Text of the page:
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Helplessness Blues
Fleet Foxes Helplessness Blues
Released 30 April 2011
Producer(s) Fleet Foxes, Phil Ek
Label Bella Union
Length 49:52
Genre Folk
Website fleetfoxes.com
85

The Fleet Foxes self-titled debut album was undoubtedly one of the most exciting and brilliant albums in recent years, bringing Beach Boys style vocal harmonies into the world of folk music in a way which truly overwhelmed the listener. The first-class song writing would have made it a wonderful album anyway, even without the sensational and soulful vocal performances that really set it apart from the rest. The follow up, Helplessness Blues, shows that their debut album was no fluke. Helplessness Blues is full of the lush vocal harmonies that characterised the debut album. It is a little slower and more sombre than the debut with fewer soaring choruses but there are still some great songs.

Opening track 'Montezuma' is a deeply affecting ode to loneliness. After only a few listens it already feels like a classic that you’ve known all your life and it matches anything on the debut album. Later in the album, 'Someone You’d Admire' is two minutes of pure perfection, a great lyric about grappling with the devils and angels on our shoulders set to a heartbreaking melody. Other highlights include the rousing acoustic strummer, 'Helplessness Blues', and the wonderfully melodic 'Lorelai', even if it does sound suspiciously similar to Bob Dylan’s '4th Time Around'. The album also features an eight minute epic entitled 'The Shrine/An Argument', which is divided into a number of distinct parts, with no discernable chorus and several tempo changes. This is something that they didn’t try on the first album.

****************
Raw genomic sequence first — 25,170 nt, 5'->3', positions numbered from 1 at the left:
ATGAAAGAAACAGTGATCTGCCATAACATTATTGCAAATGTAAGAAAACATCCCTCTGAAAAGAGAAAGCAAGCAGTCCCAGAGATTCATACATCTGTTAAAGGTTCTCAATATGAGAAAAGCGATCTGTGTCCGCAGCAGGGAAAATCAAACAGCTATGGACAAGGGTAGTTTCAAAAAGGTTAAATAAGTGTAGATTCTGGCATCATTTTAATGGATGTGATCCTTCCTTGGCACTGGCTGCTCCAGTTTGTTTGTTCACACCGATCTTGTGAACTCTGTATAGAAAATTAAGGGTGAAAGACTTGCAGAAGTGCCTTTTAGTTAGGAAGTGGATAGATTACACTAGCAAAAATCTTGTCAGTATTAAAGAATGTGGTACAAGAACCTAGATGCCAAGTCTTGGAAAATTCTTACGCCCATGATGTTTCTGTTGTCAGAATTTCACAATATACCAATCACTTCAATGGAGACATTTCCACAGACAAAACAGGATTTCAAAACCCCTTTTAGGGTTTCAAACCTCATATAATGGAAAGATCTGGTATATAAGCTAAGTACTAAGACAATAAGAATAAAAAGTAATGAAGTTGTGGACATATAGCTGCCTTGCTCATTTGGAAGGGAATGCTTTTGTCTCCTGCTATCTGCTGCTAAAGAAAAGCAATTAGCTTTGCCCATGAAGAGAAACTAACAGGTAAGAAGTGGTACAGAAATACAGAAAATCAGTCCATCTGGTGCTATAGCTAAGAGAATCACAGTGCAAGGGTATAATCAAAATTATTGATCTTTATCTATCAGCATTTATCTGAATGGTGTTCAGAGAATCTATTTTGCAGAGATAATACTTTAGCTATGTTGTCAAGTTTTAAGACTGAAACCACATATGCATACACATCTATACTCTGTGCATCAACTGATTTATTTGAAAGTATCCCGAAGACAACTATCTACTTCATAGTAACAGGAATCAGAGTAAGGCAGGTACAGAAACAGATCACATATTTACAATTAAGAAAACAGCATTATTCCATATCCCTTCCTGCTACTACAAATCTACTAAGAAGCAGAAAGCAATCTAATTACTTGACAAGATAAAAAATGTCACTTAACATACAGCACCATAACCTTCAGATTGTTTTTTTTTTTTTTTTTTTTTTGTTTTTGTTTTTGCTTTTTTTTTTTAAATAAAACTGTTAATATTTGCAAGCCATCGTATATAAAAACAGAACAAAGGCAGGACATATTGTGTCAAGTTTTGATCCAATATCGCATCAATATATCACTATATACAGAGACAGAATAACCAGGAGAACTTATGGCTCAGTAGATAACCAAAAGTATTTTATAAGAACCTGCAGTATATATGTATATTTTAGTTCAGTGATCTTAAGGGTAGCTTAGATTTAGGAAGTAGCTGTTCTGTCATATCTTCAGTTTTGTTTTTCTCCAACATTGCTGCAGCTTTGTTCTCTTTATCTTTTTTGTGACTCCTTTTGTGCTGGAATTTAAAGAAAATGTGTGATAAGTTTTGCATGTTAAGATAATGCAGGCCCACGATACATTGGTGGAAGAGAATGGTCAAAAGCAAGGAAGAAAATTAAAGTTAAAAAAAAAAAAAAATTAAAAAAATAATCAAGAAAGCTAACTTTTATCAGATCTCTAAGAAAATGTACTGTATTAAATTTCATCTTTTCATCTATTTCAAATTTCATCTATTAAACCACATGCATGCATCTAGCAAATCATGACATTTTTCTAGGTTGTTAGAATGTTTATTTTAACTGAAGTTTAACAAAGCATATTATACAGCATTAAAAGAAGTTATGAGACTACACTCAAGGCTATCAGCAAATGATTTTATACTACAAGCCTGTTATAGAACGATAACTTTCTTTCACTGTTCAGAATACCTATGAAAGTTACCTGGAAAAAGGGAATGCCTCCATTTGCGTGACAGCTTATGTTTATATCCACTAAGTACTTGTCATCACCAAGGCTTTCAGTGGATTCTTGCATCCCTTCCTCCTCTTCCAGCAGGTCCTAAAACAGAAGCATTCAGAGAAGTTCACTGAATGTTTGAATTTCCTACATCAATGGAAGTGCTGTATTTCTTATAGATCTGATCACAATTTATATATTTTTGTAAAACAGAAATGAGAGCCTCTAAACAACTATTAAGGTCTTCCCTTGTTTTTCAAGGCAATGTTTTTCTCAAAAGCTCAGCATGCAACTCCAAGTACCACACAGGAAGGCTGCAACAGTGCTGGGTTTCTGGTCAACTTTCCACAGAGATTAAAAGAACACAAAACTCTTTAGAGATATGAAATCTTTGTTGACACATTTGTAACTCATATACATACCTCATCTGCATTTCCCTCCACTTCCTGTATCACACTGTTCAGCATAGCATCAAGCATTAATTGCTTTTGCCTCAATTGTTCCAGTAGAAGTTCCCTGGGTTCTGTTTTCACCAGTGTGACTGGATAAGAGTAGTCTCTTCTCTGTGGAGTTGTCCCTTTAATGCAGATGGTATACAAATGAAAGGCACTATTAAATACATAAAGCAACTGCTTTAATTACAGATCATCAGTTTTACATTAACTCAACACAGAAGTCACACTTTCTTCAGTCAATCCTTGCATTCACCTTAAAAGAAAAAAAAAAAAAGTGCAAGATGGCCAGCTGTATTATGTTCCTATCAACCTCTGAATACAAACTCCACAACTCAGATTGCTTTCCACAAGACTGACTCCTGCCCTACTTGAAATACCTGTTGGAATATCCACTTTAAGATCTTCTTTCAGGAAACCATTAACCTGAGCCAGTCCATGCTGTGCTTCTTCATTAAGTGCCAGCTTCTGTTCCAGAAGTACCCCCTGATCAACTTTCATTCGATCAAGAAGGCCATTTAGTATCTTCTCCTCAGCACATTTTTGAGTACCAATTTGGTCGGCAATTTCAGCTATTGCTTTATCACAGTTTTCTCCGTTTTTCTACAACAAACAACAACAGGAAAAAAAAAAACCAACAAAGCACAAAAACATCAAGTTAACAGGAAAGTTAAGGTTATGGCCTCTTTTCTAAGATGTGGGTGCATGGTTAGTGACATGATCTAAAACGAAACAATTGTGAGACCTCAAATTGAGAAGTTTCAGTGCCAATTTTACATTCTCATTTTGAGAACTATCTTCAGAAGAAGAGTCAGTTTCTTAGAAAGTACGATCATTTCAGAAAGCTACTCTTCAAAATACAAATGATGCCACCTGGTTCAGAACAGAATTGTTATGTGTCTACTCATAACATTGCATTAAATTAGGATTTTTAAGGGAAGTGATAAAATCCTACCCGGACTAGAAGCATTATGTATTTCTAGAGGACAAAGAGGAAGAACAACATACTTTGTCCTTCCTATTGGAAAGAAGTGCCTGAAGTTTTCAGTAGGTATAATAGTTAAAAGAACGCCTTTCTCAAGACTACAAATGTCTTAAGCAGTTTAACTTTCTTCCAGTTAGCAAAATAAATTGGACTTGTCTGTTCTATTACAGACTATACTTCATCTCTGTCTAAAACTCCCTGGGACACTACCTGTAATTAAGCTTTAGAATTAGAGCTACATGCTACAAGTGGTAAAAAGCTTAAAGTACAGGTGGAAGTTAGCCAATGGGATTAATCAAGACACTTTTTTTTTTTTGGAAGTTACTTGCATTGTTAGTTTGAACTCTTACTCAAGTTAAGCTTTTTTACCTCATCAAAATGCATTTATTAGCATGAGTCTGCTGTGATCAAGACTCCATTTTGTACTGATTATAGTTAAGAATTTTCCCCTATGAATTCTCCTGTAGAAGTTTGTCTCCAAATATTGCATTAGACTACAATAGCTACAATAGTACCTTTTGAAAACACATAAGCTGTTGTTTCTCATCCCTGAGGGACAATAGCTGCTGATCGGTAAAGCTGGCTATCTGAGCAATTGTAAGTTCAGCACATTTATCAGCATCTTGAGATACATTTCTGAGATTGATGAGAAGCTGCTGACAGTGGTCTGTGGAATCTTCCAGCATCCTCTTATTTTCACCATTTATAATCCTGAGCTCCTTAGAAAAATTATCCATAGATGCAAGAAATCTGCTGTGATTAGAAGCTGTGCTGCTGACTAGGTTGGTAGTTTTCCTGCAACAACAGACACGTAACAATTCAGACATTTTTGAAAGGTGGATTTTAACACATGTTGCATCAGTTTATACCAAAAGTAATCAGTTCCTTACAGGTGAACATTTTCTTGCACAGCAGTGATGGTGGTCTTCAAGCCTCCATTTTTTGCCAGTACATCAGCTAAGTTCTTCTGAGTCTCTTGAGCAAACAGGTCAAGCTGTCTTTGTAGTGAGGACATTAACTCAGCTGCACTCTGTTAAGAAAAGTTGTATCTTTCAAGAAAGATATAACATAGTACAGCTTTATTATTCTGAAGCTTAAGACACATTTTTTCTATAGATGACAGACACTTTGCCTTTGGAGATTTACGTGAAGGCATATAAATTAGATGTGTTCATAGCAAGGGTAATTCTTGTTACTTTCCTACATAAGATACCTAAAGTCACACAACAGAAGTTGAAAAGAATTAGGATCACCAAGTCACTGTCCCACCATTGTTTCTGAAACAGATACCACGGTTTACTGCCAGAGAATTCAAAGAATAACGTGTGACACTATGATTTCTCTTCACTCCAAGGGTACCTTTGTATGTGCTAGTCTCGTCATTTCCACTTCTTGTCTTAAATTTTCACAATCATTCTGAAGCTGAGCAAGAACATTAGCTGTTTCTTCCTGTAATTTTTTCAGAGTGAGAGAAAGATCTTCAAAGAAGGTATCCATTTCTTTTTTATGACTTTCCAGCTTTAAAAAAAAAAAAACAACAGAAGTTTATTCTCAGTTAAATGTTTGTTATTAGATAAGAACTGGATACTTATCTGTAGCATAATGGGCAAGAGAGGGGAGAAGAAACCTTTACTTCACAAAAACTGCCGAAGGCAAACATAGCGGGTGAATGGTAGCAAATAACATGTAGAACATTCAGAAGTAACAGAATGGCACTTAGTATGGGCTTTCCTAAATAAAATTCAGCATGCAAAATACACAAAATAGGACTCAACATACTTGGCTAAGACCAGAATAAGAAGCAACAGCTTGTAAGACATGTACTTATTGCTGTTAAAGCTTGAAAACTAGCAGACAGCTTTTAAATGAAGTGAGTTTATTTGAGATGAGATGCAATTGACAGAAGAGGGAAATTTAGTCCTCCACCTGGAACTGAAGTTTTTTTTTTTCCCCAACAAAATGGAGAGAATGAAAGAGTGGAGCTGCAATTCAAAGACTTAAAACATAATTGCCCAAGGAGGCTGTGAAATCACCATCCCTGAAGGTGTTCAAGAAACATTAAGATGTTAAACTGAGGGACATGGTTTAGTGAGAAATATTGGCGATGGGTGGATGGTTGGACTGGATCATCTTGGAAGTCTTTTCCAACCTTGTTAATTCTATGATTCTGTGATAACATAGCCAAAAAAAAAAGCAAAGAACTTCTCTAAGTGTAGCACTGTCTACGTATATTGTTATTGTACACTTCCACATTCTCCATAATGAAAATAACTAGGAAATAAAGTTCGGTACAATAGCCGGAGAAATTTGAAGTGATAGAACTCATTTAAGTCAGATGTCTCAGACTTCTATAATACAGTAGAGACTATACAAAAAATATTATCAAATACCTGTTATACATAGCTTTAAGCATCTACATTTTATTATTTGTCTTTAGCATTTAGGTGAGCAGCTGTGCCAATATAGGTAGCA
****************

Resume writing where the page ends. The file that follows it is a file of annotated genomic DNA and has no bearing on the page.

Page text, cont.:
Lyrically, this album is somewhat of a departure. With its red squirrels and quivering forests, the debut album was a celebration of nature. The lyrics on Helplessness Blues have the same poetic quality as those on the debut album but this time they are much more personal and self-reflective, painting a picture of someone very uncomfortable with their own worth as a human being. Lead singer and songwriter Robin Pecknold became so obsessively absorbed in the creation of this album that, by his own admission, it cost him his relationship. While I would hesitate to describe this as a break-up album, the break-up raised questions in Pecknold’s head as to how long he could continue to push away his loved ones for the sake of his work and these questions are vocalised in several of the album’s songs. In keeping with this theme, on the second track of the album, 'Bedouin Dress', Pecknold sings, "if to borrow is to take and not return then I have borrowed all my lonesome life." He may genuinely feel that way but he is giving back handsomely to his fans through his music. Long may it continue.

- Mark Collins